Yokeley would not elaborate on why he voted against Cawley. Cawley and Yokeley have differed on issues at times, including the scope of a controversial redevelopment plan that was the most-contentious issue in the recent campaign season.
“I just don’t want to say anything negative,” Yokeley said. “I just want to keep things positive — hopefully they will stay that way.”
Earlier in the meeting, however, Yokeley had congratulated those who were sworn in and urged that everyone pray for Rowe’s recovery. Yokeley, who was part of a coalition that sought unsuccessfully to unseat Armbrister, Brinkley and Brown while also electing him mayor, said he now was looking forward to trying to work together with the other officials as a team.
The sentiment voiced by Yokeley was echoed by Armbrister, Brinkley and Brown at a point designated during Thursday’s meeting for the newly sworn-in commissioners to offer remarks. This included allusions to the sometimes-bitter campaigning waged during much of this summer and fall, while also urging a spirit of unity.
“I want everyone to know that I am working for the city, and I don’t have any hard feelings for anyone,” Brinkley said, looking out at the sizable audience for the meeting.
“I will try very hard to serve all of you to the best of my abilities,” she pledged.
Armbrister also referred to the hard-fought campaign that some political observers believe divided the city of Mount Airy as it had never been before.
“This has been a tremendous learning curve for everybody,” he said. Yet Armbrister indicated that such conflicts can lead to new knowledge and improved knowledge among those involved which can produce a level of understanding and progress.
Armbrister said officials’ hearts were heavy due to Mayor Rowe not being present Thursday night, and added that he looked forward to having “a complete unit” in place.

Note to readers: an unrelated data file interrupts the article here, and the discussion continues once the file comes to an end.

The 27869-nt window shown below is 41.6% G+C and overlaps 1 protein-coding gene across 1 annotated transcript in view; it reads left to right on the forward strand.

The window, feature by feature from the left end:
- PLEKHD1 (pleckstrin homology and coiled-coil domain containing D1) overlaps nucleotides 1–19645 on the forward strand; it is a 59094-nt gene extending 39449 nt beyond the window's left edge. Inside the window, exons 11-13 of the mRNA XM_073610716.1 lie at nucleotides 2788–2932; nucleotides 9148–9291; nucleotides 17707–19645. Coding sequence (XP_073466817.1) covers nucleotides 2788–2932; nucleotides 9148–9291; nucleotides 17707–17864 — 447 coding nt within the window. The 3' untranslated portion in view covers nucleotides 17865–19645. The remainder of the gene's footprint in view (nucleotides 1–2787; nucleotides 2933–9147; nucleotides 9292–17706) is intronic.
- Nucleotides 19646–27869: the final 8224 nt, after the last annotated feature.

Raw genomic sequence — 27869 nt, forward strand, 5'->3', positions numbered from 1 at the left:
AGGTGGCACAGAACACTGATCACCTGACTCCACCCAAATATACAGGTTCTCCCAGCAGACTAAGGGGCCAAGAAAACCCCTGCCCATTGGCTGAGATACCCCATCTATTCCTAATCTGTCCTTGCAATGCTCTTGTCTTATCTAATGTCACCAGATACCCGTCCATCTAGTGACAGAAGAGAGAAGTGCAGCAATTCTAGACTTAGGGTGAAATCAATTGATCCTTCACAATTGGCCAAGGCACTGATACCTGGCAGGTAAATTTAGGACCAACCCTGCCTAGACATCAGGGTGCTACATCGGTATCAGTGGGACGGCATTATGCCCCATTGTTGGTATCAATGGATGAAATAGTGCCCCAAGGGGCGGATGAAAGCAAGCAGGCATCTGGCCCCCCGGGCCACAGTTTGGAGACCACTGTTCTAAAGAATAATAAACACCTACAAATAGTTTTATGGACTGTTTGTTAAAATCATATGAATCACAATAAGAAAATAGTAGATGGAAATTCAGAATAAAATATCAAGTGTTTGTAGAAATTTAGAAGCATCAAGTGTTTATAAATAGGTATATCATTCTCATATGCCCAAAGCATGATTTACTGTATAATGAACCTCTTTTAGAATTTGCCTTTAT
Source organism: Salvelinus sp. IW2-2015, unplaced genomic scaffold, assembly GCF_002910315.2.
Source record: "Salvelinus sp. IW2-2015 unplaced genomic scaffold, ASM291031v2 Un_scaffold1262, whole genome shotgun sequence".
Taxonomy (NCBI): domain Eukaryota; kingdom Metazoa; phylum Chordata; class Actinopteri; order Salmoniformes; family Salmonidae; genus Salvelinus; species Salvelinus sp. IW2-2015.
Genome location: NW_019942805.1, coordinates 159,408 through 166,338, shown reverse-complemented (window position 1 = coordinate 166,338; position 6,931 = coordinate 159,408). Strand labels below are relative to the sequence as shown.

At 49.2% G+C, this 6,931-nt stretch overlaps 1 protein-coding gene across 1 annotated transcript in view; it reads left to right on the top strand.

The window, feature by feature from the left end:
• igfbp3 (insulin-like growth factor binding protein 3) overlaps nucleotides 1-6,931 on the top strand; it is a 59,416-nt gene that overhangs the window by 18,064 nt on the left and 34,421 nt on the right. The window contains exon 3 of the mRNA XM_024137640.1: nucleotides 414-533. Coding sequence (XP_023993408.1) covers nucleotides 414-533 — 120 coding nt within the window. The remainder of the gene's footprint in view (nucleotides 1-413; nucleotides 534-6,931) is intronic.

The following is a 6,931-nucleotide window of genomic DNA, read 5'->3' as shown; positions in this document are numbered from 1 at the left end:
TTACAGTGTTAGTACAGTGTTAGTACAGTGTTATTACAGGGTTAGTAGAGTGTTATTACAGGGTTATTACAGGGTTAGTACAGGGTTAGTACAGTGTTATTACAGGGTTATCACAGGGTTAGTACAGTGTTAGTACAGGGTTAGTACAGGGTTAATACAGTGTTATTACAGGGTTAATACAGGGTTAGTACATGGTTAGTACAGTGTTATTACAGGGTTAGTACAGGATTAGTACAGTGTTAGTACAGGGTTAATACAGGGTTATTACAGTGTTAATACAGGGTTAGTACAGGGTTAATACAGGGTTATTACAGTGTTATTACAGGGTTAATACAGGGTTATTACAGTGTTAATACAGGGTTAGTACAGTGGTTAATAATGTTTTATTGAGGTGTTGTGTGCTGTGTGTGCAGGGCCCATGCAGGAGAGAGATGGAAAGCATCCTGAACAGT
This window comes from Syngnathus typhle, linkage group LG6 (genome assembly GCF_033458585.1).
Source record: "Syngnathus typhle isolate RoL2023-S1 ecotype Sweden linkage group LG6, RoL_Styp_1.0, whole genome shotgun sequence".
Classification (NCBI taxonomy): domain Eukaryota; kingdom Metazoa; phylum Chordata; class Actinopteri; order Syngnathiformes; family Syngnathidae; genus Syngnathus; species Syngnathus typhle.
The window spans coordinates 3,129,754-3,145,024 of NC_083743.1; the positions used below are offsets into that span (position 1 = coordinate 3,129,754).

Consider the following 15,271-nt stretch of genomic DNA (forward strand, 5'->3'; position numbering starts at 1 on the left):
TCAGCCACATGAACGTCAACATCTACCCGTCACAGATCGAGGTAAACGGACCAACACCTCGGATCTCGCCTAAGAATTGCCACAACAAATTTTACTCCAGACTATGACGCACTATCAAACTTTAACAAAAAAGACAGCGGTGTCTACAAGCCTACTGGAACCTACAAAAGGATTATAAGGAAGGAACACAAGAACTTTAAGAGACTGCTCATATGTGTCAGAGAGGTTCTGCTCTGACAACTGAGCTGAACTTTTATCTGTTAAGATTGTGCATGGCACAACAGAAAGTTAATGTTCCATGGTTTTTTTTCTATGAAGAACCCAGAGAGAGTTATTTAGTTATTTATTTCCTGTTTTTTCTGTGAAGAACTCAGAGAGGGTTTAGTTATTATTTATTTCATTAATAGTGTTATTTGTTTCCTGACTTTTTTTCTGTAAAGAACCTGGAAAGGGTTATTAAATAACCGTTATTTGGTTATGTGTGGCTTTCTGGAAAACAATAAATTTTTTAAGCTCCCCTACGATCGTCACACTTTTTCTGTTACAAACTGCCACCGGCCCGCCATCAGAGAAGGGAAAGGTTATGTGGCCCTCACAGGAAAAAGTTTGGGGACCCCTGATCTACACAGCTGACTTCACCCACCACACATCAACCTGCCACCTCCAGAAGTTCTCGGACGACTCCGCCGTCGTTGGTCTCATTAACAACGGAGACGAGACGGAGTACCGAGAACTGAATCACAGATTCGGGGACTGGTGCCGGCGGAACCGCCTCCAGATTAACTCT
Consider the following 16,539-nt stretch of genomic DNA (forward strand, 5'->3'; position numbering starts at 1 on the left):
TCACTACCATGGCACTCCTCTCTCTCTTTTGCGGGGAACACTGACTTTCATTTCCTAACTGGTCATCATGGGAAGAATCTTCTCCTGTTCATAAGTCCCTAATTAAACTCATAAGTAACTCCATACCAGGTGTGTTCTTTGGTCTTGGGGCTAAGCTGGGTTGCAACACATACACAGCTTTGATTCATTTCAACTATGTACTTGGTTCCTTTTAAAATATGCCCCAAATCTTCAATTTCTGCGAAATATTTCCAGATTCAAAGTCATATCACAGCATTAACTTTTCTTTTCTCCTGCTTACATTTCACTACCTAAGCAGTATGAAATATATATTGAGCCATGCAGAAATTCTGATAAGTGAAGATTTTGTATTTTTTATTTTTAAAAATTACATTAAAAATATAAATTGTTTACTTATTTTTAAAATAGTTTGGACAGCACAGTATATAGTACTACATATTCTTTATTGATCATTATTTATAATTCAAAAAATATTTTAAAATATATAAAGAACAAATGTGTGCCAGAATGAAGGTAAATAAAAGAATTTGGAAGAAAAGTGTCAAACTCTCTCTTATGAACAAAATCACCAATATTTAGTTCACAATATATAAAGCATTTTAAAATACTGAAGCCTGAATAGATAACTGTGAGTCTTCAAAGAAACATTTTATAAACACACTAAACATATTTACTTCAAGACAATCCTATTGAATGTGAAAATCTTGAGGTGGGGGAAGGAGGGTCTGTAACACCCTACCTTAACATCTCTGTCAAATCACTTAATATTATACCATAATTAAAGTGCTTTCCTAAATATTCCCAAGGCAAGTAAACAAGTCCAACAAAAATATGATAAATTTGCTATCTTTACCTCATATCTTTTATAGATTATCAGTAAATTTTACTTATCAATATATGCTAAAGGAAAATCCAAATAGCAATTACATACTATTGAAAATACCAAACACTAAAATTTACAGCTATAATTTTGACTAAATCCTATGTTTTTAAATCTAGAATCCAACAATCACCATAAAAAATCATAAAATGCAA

Brown also reflected the same tone in his remarks.
“I plan to continue to seek guidance and work hard to bring jobs and industry to our area, and to get our citizens to work together in harmony for the development of our entire city,” he said.
Brown said he will continue to work for and represent all citizens, young and old, and abide by their suggestions as much as possible.
Also Thursday night, the city board:
• Appointed Armbrister to the Mount Airy Redevelopment Commission, in the wake of Commissioner Cawley’s resignation from that group at the last council meeting on Nov. 19. Requirements for the seven-member redevelopment commission call for it to have two commissioners and five citizens at large. Armbrister had expressed interest in being part of the group that was formed in 2014 to spearhead the revitalization of the Spencer’s Inc. property now owned by the city government
• Voted 4-0 in favor of a five-year contract extension with the Martin Starnes & Associates accounting firm of Hickory to audit the city’s books, at an annual cost in the $30,000 range. That firm was first awarded the local auditing contract in 2011 and the end of the 2014-2015 fiscal year in June represented its fifth year in that role. Local government units are required to have their books audited annually by an independent entity.
Tom Joyce may be reached at 336-415-4693 or on Twitter @Me_Reporter.